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THE AUTHOR AND HIS TIMES - BIOGRAPHY
Though he finally began to study law in 1843, he hated every moment of it and felt tremendous stress, possibly the result of a conflict between his literary interests and the pressure to learn a respectable profession. In January 1844, while returning to Rouen for a vacation with his family, the twenty-two-yearold Flaubert suffered a seizure that marked the beginning of a lifelong nervous disorder. On his parents' advice, he gave up the study of law and settled in at the family estate in Croisset, which would become his permanent home. Flaubert became very familiar with provincial living and would draw on this to describe the small, boring towns of Tostes and Yonville in Madame Bovary.
Though solitary, Flaubert traveled and kept the apartment in Paris. But when his father and sister died within a few months of one another in 1846, his hostility toward the world intensified and he became even more of a loner. He eventually became known as the "hermit of Croisset."
Avoiding interruptions, he started work on a long historical novel, The Temptation of Saint Anthony. His style, marked by attention to detail and tightness of construction, began to take shape. Over the next few years he would become a perfectionist, spending days writing and rewriting a single page, researching his material, or searching tirelessly for the famous mot juste, the "exact word." This belief in the precision of language would become a permanent obsession and would characterize his style more than any other technique or device. In Madame Bovary, Emma's search for the perfect romance might be said to parallel Flaubert's quest for the mot juste.
After spending three years on Saint Anthony, Flaubert was shocked that his close friends didn't like it. They suggested he tackle a more realistic subject from daily life that would take him farther beyond his Romantic roots. He shelved the book and went to the Middle East, a setting that was hardly likely to suppress his Romantic tendencies. Ironically, however, the book that he began upon his return was based not on the attractions of exotic locales, but on the everyday life he knew so well.
Madame Bovary parallels the true story of Eugene Delamare, a former student of Flaubert's father who had practiced medicine as an army officer and had married an older woman. After her death, he married a young woman named Delphine Couturier and took up residence in the town of Ry, not far from Rouen. Delphine was unfaithful to him, ran up many debts without his knowledge, then died, leaving him with a young daughter-all of which Emma does in Madame Bovary. After a few months, Eugene, like Emma's husband Charles, died in despair.
Flaubert insisted that Madame Bovary was entirely fictitious, and when asked about Emma's identity, he would argue, "Madame Bovary, c'est moi" ("I am Madame Bovary," or "Madame Bovary is my creation"). His intention was to create a type of character, not a specific individual, and he claimed that Emma was "suffering and weeping at this very moment in twenty villages in France"- that is, there were women everywhere in France who were stifled and bored like Emma.
The writing of Madame Bovary dominated Flaubert's life from 1851 to 1856. On completing the novel, he made no effort to publish it. But at his friends' insistence, he sent it to the prestigious Revue de Paris, which published Madame Bovary in installments in 1857. The editors suggested he cut certain "offensive" passages, but the author refused. He might have reacted differently if he had known what lay ahead. Both Flaubert and his publishers were thrown into court on grounds that the novel was morally and religiously offensive to the public. Ironically, when the defendants won their case, Madame Bovary became a national best-seller.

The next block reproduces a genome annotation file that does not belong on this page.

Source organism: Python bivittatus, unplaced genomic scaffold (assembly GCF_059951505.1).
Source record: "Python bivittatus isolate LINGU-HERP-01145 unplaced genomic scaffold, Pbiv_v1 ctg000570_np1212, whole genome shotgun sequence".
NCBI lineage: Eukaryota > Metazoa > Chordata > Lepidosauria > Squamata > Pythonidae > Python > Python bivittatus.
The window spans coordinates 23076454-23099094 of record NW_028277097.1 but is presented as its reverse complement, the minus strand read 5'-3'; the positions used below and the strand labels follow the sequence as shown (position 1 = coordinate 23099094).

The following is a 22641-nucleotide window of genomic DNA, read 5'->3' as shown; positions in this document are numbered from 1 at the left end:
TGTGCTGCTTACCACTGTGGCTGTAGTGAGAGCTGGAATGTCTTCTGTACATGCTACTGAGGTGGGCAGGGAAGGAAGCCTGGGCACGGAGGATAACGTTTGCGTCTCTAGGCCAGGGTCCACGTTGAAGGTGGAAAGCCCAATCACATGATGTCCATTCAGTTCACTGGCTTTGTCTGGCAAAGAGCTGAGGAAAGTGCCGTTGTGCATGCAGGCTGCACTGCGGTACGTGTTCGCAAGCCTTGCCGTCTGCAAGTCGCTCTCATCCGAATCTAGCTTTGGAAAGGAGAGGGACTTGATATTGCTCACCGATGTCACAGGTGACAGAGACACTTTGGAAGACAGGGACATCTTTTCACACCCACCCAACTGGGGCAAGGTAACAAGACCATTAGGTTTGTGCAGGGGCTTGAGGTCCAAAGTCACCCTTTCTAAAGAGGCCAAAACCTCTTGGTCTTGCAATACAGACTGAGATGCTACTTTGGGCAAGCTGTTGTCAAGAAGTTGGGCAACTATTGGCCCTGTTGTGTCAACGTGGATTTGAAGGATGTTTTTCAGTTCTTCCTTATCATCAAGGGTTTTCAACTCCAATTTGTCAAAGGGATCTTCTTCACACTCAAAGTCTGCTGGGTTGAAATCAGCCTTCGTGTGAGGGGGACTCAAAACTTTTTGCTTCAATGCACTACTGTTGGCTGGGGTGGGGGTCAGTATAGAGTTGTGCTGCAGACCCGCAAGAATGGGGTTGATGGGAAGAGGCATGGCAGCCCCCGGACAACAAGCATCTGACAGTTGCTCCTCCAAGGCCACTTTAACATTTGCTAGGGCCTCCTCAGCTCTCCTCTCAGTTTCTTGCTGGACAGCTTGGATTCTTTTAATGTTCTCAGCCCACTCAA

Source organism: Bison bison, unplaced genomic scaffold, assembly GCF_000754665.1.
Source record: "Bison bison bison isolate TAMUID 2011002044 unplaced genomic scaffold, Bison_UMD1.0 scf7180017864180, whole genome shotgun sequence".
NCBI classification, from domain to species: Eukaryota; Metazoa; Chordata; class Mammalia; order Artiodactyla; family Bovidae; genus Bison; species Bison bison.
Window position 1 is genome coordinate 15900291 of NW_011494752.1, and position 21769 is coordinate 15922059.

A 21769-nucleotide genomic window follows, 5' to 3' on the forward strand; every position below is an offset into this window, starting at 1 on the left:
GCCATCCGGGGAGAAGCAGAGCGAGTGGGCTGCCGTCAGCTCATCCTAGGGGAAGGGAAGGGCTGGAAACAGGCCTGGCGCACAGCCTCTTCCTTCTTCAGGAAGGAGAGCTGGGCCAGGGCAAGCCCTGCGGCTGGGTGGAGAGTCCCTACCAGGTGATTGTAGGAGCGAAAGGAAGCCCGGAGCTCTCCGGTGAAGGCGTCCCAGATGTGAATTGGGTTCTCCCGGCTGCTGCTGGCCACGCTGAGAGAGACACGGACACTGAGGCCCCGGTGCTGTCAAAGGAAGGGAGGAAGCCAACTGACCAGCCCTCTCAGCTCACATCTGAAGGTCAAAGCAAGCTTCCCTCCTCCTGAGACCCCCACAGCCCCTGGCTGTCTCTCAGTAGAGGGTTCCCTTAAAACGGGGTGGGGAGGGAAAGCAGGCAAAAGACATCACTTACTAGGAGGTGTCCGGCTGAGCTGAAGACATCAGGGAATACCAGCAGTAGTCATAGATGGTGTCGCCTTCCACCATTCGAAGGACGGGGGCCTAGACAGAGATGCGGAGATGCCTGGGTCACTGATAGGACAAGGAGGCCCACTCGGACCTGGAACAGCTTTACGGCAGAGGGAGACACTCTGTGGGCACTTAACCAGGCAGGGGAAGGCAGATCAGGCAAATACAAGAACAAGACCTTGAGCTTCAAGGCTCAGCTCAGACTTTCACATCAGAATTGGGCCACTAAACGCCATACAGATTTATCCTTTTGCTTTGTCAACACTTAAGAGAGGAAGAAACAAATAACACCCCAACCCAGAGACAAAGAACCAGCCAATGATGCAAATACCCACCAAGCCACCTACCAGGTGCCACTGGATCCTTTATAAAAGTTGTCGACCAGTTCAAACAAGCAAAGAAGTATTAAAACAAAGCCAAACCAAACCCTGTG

The book was also recognized as marking a turning point in the history of the novel. The combination of realistic detail, objective narrative technique, harmony of structure, and language chosen to reflect the characters' personalities created a realistic, yet beautiful, picture for the reader. Drawing on both the Romantic emphasis on inner feelings and the Realist's concern for truth, Madame Bovary serves as a bridge between Romanticism and the modern novel.
In Flaubert's next book, Salammbo (1862), he returned to an exotic setting and attempted to recreate the civilization of ancient Carthage. In the mid-1860s, he began his most autobiographical novel, Sentimental Education, which centered on Frederic Moreau's failure in an impossible love affair. During this period, he went back to The Temptation of Saint Anthony, but his solitude was interrupted by the Franco-Prussian War (1870-71). After the war, Flaubert finally finished Saint Anthony (1874) and in 1877 published a group of three short stories (Trois Contes). In May 1880, while hard at work on his comic novel Bouvard and Pecuchet, Flaubert collapsed and died.
Readers note that few outward events of importance occur in Madame Bovary, and the same can be said of Flaubert's life. His concentration on the inner lives of his characters-their memories, dreams, and fantasies-might be said to reflect his own obsessions with love, sexuality, and art. The next generation of French novelists-Emile Zola, Alphonse Daudet, and Guy de Maupassant-considered themselves disciples of this man who has been called "the novelist's novelist." Shortly afterward, in the early twentieth century, the innovative work of the French writer Marcel Proust and the Irish writer James Joyce would be deeply influenced and inspired by Flaubert's techniques of depicting the realities of inner experience.